Cermak Health Services of Cook County is the healthcare provider for the approximately 10,000 detainees housed daily at the Cook County Department of Corrections and the Department of Community Supervision and Intervention. Located on the near southwest side of Chicago, it is the largest single site correctional health facility in the country.
To provide more timely and efficient service and reduce the need for transportation to Cook County Hospital, a new expanded facility opened in the fall of 1998. More than three times the size of the older clinic, it was designed to provide more onsite services for non-life threatening emergencies, same-day surgery, and other procedures. The 100,000-square-foot building provides a comprehensive range of non-emergency services, including primary care, dental and mental health services, laboratory work, a pharmacy, rehabilitation care, same day surgery, and an infirmary. It also offers 13 subspecialty clinics and dialysis. The new efficiencies will result insignificant financial savings for the Bureau.
Committed to a public health model of care, the staff members at Cermak actively work to treat and prevent chronic and communicable diseases, including AIDS, sexually transmitted diseases, tuberculosis, and other infectious diseases. Most of the detainees are medically disenfranchised prior to incarceration and experience a disproportionately high rate of health problems, and substance and alcohol abuse. Health education plays a crucial role in providing detainees with knowledge about preventive health techniques and behavioral changes that can positively influence their lifestyles.
Within the demanding world of providing medical care for detainees, Cermak staff members have created innovative programming. For example, 10% of the inmate population has mental health problems and a high rate of recidivism. To manage erratic and sometimes violent behavior that leads to re-incarceration, Cermak created a model program in conjunction with Thresholds, and agency that specializes in working with the chronically mentally ill. The initiative assists offenders with a mental health history in finding housing, food, and potential vocational opportunities. Upon release, they are linked up with Bureau primary care and specialized health services. As a result, the program has shown promising signs of reducing acts of violence and re-incarceration. Year-round, the Cermak social work staff provides linkages to 375 community-based agencies for released inmates with mental health histories.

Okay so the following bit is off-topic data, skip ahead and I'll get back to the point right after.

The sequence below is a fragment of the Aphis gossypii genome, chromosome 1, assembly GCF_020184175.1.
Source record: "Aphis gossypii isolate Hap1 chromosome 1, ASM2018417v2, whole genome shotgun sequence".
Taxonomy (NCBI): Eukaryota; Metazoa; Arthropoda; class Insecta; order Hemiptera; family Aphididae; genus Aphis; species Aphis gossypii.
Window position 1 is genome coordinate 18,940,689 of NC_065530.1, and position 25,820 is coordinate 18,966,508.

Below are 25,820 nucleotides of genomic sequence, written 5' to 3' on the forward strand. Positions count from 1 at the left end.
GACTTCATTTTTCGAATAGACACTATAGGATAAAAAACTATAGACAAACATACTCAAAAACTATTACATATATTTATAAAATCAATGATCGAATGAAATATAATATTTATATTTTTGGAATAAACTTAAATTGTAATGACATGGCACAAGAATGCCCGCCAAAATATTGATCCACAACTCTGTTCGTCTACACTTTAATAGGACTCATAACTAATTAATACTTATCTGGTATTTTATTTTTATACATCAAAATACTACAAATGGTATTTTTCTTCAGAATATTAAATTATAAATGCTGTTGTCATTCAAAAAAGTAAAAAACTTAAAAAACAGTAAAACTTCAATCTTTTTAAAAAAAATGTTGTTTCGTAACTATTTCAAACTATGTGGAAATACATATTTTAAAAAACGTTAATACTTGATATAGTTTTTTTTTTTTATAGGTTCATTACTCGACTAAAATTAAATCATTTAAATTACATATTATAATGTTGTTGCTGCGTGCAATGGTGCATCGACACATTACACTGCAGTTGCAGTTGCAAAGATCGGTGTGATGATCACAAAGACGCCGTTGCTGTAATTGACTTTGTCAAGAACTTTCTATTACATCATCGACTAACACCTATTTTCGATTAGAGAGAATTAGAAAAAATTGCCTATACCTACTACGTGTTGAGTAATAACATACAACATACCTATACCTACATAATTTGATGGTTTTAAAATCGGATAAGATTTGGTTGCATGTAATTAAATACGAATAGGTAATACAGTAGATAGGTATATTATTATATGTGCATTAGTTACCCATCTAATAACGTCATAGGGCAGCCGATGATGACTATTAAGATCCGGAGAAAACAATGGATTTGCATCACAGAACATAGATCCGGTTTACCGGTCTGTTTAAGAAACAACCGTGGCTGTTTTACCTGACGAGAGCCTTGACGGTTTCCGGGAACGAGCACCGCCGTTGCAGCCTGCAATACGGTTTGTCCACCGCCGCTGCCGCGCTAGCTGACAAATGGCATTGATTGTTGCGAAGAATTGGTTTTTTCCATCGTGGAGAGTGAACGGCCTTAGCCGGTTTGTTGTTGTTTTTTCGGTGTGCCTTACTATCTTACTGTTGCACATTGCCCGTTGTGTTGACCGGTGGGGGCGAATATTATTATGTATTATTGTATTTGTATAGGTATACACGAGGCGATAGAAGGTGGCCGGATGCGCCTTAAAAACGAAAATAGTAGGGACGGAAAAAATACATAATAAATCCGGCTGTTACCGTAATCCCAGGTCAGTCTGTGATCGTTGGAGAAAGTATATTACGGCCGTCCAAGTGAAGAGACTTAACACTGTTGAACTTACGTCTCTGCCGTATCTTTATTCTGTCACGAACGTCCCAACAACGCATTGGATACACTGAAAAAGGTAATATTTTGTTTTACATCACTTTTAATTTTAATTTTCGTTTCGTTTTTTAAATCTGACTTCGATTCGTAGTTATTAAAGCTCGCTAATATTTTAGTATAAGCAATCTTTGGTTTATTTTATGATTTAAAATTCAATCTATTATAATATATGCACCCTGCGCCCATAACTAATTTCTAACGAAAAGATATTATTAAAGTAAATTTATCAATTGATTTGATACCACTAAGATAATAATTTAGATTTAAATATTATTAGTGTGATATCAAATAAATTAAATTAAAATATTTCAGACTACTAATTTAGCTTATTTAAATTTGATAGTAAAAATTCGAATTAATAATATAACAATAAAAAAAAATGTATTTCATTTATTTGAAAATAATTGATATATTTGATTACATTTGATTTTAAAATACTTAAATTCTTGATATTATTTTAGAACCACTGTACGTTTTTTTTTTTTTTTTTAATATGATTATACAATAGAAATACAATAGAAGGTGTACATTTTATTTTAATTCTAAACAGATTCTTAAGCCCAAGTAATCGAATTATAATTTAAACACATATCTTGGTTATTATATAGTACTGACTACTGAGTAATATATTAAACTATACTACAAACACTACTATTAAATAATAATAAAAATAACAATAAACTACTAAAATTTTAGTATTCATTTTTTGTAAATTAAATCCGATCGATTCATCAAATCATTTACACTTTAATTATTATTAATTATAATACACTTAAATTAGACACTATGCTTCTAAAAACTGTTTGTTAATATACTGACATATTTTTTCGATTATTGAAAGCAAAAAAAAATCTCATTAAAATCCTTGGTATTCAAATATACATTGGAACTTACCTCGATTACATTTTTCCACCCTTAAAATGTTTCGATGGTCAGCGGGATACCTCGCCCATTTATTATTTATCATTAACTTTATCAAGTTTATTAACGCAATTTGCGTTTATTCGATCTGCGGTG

As another example of Cermak’s public health approach, the facility won a National Commission on Correctional Healthcare Association award as Program of the Year for its participation in the Health Start initiative. The goal of Health Start is to reduce infant mortality in high-risk communities by 50%. Approximately 80 pregnant women and recent mothers are housed daily in a dedicated tier at the Department of Corrections. Using a team consisting of a health educator and a social worker, Cermak provides pregnant mothers in detention with information and support to create a nurturing, disease-free environment for their children. Follow-up programs train mothers about long-term parenting skills. Cermak was the only correctional facility medical center chosen to participate in the Healthy Start initiative.
Cermak won another award for its project to reduce tuberculosis at the Correctional Facility. Because of its effective efforts, Cermak was added to the national TB Information Management System administered by the Centers for Disease Control.
Changing behaviors that lead to incarceration poses a special challenge. Working as part of the Bureau’s initiative aimed at reducing all forms of violence in Cook County, Cermak has incorporated violence prevention strategies in its daily care of detainees. From education on the tiers to counseling during primary care, efforts to alter personal patterns of violence are integrated into the overall health treatment program.
Each month hundreds of inmates return to the community. Cermak works to ensure the ongoing healthcare of former inmates and to decrease the likelihood of disease transmission within Cook County neighborhoods. By coordinating with the Ambulatory and Community Health Network to assign released detainees to neighborhood-based clinics, Cermak maximizes the potential for changing lifestyles and destructive behavior.